Ontario: Court of Appeal on the limitation of aniticatory breach actions

In Fram Elgin Mills 90 Inc. V Romandale Farms Limited, the Court of Appeal summarised the limitation of anticipatory breach actions:

[258]   An anticipatory breach of contract occurs when one party to a contract, by express language or conduct, or as a matter of implication from what it has said or done, repudiates its contractual obligations before they fall due: Ali v. O-Two Medical Technologies Inc., 2013 ONCA 733, 118 O.R. (3d) 321, at para. 22, citing G.H.L. Fridman, The Law of Contract in Canada, 6th ed. (Toronto: Carswell, 2011), at p. 585.

[259]   An anticipatory breach does not, in itself, terminate the contract. Once the offending party shows its intention not to be bound by the contract, the innocent party has a choice. The innocent party may accept the breach and elect to sue immediately for damages, in which case the innocent party must “clearly and unequivocally” accept the repudiation to terminate the contract. Alternatively, the innocent party may choose to treat the contract as subsisting, continue to press for performance, and bring the action only when the promised performance fails to materialize. However, by choosing the latter option, the innocent party is bound to accept performance if the repudiating party decides to carry out its obligations: Aliat para. 24.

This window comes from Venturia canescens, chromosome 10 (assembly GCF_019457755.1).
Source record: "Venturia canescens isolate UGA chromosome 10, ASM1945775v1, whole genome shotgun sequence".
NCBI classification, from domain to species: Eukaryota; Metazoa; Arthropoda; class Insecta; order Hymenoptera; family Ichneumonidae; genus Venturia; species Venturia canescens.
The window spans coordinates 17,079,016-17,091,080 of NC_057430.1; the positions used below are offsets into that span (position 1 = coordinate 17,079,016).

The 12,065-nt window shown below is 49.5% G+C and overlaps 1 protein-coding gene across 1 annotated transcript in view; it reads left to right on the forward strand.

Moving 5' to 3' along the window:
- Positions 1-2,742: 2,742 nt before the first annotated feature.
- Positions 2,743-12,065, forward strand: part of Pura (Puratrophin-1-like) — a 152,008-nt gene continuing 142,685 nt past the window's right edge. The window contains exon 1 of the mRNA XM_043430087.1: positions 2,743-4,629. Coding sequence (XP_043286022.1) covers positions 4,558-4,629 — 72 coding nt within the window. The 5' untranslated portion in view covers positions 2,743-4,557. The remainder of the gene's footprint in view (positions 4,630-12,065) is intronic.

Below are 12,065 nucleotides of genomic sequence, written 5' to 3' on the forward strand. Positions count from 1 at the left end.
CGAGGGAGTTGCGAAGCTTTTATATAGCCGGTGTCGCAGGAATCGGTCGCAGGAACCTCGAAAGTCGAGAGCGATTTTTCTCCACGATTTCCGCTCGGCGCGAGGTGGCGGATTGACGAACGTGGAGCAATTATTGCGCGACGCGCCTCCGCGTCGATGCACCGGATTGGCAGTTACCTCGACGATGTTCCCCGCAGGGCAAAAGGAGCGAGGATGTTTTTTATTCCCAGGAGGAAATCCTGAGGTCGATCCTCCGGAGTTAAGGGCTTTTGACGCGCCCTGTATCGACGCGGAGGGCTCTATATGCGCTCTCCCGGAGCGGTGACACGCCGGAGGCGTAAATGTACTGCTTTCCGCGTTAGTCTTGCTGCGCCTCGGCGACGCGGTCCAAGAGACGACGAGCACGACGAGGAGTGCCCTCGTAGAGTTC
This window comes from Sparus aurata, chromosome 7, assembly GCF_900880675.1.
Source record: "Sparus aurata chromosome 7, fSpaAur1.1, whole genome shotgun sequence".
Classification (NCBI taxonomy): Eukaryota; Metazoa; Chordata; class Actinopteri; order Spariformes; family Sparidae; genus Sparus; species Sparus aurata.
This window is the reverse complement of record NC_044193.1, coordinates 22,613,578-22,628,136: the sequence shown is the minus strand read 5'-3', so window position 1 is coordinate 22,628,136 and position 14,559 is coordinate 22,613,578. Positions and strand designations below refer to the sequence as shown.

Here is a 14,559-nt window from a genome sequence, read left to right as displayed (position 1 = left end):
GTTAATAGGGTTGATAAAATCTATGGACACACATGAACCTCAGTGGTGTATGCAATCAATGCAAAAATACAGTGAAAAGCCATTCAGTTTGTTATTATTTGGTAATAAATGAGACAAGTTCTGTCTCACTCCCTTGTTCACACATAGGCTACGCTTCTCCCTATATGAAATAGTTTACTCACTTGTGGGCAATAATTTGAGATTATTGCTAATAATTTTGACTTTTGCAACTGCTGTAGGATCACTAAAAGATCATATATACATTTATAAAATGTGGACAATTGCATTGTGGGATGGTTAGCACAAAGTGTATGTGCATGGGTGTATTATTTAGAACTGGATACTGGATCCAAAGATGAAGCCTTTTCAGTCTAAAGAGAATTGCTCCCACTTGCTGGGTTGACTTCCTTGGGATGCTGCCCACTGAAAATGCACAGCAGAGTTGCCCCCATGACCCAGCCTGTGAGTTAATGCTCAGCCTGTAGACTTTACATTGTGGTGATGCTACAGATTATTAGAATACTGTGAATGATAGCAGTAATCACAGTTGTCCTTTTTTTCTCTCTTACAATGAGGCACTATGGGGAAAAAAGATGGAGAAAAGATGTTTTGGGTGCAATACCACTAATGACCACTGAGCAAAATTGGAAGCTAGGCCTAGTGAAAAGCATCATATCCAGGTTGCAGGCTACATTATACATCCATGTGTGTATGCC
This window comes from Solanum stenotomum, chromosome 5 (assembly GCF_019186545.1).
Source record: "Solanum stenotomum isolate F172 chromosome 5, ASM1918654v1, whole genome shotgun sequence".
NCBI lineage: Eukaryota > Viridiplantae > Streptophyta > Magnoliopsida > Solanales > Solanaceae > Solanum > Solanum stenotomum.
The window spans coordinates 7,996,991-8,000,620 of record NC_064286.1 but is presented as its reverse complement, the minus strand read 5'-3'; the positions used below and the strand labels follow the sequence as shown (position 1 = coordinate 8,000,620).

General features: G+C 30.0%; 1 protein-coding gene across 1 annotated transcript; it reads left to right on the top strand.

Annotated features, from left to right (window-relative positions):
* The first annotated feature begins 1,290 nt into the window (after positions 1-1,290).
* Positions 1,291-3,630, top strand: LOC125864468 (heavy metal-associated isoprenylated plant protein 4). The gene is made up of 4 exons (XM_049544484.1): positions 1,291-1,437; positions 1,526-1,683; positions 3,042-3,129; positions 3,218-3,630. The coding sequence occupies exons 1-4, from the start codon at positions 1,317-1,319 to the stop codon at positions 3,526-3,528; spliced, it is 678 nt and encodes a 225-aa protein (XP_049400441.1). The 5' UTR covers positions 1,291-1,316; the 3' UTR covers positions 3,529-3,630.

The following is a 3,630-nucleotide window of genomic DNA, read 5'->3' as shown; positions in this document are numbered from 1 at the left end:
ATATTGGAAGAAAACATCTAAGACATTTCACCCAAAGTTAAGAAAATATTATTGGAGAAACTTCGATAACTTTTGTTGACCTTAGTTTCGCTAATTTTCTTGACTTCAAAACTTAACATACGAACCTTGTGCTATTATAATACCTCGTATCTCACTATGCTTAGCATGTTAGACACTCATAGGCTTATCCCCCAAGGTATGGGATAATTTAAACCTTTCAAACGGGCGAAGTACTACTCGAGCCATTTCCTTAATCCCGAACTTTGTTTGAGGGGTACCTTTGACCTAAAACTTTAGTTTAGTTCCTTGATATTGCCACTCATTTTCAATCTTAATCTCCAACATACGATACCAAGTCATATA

[260]   Section 4 of the Limitations Act provides that “a proceeding shall not be commenced in respect of a claim after the second anniversary of the day on which the claim was discovered.” Section 5(1)(a) sets out the factors for determining when a party discovers a claim. However, where the innocent party does not accept the repudiation of the contract, the limitation period does not begin to run until the breach actually occurs: Ali, at paras. 26-27.